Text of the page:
spoken, all exclaim, "The Spirit speaketh true." All which facts make comprehensible that assumption of θεὸς as a title by ancient kings in the East which is to moderns so astonishing.
Descent of this name of honor into ordinary intercourse, though not common, does sometimes occur. After what has been said above, it will not appear strange that it should be applied to deceased persons; as, according to Motolinia, it was by the ancient Mexicans, who "called any of their dead teotl so and so—i. e., this or that god, this or that saint." And prepared by such an instance we shall understand the better its occasional use as a greeting between the living. Colonel Yule says of the Kasias, "The salutation at meeting is singular—'Kublé! O God!' "
The connection between "God" as a title and "Father" as a title becomes clear only on going back to those early forms of conception and language in which the two are undifferentiated. The fact that, even in so developed a language as Sanskrit, words which mean "making," "fabricating," "begetting," or "generating," are indiscriminately used for the same purpose, suggests how naturally in the primitive mind the living father, as begetter or visible causer of new beings, becoming at death a causer of new beings who is no longer visible, is associated in word and thought with dead and invisible causers at large, who, some of them acquiring preëminence, come to be regarded as causers in general—makers or creators. When Sir Rutherford Alcock remarks that "a spurious mixture of the theocratic and patriarchal elements forms the bases of all government, both in the Celestial and the Japanese Empires, under emperors who claim not only to be each the patriarch and father of his people, but also divine descent," he adds one to the many misinterpretations produced by descending from our high conceptions, instead of ascending from the low conceptions of the primitive man. For what he thinks a "spurious mixture" of ideas is, in fact, a normal union of ideas; which, in the cases named, has persisted longer than commonly happens in developed societies.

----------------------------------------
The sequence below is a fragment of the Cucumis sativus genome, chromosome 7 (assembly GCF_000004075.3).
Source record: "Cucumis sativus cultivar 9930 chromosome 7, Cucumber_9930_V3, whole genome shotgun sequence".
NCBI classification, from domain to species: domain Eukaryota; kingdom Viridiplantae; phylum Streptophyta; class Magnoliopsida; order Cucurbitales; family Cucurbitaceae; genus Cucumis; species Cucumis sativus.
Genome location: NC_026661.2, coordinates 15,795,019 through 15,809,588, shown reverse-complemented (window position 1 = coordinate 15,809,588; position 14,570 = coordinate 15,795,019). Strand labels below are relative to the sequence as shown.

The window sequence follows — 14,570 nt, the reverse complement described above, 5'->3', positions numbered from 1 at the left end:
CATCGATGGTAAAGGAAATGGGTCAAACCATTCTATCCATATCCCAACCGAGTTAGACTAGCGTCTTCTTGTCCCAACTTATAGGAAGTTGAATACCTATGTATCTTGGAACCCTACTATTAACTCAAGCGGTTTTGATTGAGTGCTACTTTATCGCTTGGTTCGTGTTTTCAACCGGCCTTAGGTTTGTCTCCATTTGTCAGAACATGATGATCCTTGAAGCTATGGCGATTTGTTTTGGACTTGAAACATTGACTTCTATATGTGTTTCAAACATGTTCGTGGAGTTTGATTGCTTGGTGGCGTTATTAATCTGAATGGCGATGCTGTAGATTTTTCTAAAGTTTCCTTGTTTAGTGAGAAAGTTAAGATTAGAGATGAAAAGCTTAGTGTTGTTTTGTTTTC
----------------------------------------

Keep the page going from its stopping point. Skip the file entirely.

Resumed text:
The Zulus show us this union very clearly. They have traditions of Unkulunkulu (literally, the old, old one), "who was the first man," "who came into being and begat man," "who gave origin to man and everything besides" (including the sun, moon, and heavens), and who is inferred to have been a black man because all his descendants are black. The original Unkulunkulu is not worshiped by them because he is supposed to be permanently dead; but instead of him the Unkulunkulus of the various tribes into which his descendants have divided are severally worshiped, and severally called "Father." Here, then, the ideas of a Creator and a Father are directly connected. Equally specific, or even more specific, are the kindred ideas conveyed in the answers which the ancient Nicaraguans gave to the question, "Who made heaven and earth?" After their first answers, "Tamagastad and Çipat-